"Grave Alice, And Laughing Allegra, And Edith With Golden Hair"

Context: At nightfall the poet's children rush into his study and surprise him, and he compares this "attack" to the storming of a medieval castle. From the stairway and the hall, the children enter the "castle wall." Climbing over the poet's chair, they "devour [him] with kisses." But the father is a match for the "blue-eye banditti" who have "scaled the wall." He captures them in his "fortress" and vows to put them "down into the dungeon/ In the round-tower of my heart." To end the poem, Longfellow makes a tender vow to his children: "And there will I keep you forever,/ Yes, forever and a day,/ Till the walls shall crumble to ruin,/ And molder in dust away." The first stanzas of the poem reflect the Victorian love of idealizing family life:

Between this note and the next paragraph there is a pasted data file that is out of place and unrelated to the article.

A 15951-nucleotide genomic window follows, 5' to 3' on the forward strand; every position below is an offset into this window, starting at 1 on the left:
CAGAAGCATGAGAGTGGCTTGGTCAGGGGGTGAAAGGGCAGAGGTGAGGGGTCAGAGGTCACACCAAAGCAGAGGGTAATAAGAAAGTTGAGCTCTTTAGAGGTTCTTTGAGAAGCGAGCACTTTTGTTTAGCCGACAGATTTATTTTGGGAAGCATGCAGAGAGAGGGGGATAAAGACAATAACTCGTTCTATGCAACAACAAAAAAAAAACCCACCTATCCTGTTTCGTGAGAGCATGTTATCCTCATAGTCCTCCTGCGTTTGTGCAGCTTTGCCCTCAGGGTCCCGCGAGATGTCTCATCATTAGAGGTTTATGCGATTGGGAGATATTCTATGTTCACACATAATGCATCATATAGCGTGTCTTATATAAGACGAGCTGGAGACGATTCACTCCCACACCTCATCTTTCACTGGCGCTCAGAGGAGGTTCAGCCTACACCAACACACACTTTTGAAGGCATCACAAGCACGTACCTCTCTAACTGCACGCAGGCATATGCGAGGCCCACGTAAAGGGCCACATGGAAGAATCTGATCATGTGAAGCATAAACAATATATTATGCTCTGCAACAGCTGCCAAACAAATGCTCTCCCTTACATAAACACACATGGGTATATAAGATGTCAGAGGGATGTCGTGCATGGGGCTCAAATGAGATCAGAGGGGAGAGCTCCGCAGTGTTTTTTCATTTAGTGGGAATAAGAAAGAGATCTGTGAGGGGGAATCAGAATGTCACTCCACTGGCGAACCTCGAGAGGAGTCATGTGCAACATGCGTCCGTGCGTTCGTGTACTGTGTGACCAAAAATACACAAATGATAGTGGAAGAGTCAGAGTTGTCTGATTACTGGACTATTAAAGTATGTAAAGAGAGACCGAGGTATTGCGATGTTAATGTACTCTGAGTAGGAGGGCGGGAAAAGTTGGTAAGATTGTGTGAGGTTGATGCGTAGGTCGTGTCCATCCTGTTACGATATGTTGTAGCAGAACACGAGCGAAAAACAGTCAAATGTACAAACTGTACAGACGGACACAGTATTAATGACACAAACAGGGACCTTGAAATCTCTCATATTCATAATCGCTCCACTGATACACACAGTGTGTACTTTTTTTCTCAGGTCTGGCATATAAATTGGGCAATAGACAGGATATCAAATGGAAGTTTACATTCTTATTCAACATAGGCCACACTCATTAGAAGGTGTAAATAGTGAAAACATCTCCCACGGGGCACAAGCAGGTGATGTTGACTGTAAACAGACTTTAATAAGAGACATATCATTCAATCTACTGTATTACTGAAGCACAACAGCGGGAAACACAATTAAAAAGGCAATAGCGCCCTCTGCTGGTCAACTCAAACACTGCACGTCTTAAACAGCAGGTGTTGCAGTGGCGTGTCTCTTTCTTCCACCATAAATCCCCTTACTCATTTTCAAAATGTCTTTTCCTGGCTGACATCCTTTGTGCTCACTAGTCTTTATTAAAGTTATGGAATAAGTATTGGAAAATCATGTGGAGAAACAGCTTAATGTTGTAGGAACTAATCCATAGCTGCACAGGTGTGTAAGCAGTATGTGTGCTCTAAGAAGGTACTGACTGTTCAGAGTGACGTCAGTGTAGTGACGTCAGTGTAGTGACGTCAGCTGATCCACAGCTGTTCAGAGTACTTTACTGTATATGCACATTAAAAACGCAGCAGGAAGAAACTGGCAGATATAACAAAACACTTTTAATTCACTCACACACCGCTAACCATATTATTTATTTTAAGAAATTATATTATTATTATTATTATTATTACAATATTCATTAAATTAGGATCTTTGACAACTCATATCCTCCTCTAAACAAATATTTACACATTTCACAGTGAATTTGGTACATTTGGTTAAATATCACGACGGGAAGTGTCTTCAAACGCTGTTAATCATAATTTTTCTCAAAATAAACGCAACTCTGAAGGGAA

Between the dark and the daylight,
When the night is beginning to lower,
Comes a pause in the day's occupations,
That is known as the Children's Hour.
I hear in the chamber above me
The patter of little feet,
The sound of a door that is opened,
And voices soft and sweet.
From my study I see in the lamplight,
Descending the broad hall stair,
Grave Alice, and laughing Allegra,
And Edith with golden hair.